In his 1946 Zurich speech, delivered the year after Germany’s surrender, Winston Churchill spoke of a remedy to Europe’s problems: “To recreate the European family… and provide it with a structure under which it can dwell in peace, in safety and in freedom. We must build a kind of United States of Europe.” What would Churchill have to say about the European response to the issues that have afflicted our continent in recent months?
Whether the terrible image of the body of a Syrian toddler washed up on a Turkish beach or a British journalist’s eyewitness account of a Greek pensioner driving himself off a harbour, this has been a summer in which the human face of Europe’s twin crises has tragically revealed itself. And the nature of Europe’s response to two different, but intertwined, predicaments – the fallout from the eurozone crisis and the increasing movement of refugees and migrants into Europe – raises serious questions about the very purpose of the European project.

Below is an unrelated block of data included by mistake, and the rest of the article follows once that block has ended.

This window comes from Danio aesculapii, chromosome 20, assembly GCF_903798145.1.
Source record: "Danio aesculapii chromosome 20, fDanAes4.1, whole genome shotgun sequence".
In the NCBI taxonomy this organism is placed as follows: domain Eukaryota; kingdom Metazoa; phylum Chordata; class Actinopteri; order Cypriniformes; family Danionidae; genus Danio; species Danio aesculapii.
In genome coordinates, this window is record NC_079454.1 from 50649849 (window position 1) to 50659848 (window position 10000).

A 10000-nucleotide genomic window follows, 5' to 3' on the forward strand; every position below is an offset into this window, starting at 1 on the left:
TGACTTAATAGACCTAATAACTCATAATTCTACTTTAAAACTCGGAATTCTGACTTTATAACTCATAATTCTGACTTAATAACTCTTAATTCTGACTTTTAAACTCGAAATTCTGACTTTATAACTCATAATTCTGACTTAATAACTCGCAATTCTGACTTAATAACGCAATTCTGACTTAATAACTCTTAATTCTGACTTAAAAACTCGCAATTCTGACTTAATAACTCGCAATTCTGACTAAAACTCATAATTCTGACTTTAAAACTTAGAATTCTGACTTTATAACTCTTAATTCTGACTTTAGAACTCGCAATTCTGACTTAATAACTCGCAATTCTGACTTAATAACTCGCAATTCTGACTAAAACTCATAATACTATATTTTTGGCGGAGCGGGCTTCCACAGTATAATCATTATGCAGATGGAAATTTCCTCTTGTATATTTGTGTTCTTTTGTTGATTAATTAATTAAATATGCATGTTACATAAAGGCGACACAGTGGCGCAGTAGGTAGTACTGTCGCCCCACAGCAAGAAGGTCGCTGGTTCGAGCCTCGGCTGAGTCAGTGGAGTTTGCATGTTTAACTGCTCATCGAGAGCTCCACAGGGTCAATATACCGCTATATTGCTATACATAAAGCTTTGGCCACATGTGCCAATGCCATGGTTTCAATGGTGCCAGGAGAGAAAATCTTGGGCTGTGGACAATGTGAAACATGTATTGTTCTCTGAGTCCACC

The technical and dry language that characterises much of the debate about Brussels makes it easy to forget the beginnings of the EU as an idealist project: European leaders coming together to say “never again” in the wake of a catastrophic war. And so the EU’s founding fathers created an economic union to promote interdependence and prevent conflict. At the heart of the project lay a fundamental belief: that the long-term national and collective interests of European nation states were intertwined and that European peace and prosperity depended on national politicians looking beyond the short-term national interest.
Fast forward to the present day and both the eurozone and refugee and migrant crises have served to highlight the difficult but critical existential questions now facing Europe. What does it mean to be a member of the European Union? Do member states still share the values that underpinned its original foundations? Has an extended period of simultaneously deepening and broadening the union strengthened or eroded the pan-European solidarity so critical to its success? And the response to both crises has thrown into sharp relief the tensions between the European collective interest and liberal values on the one hand and short-term national interests and anti-immigration sentiment on the other.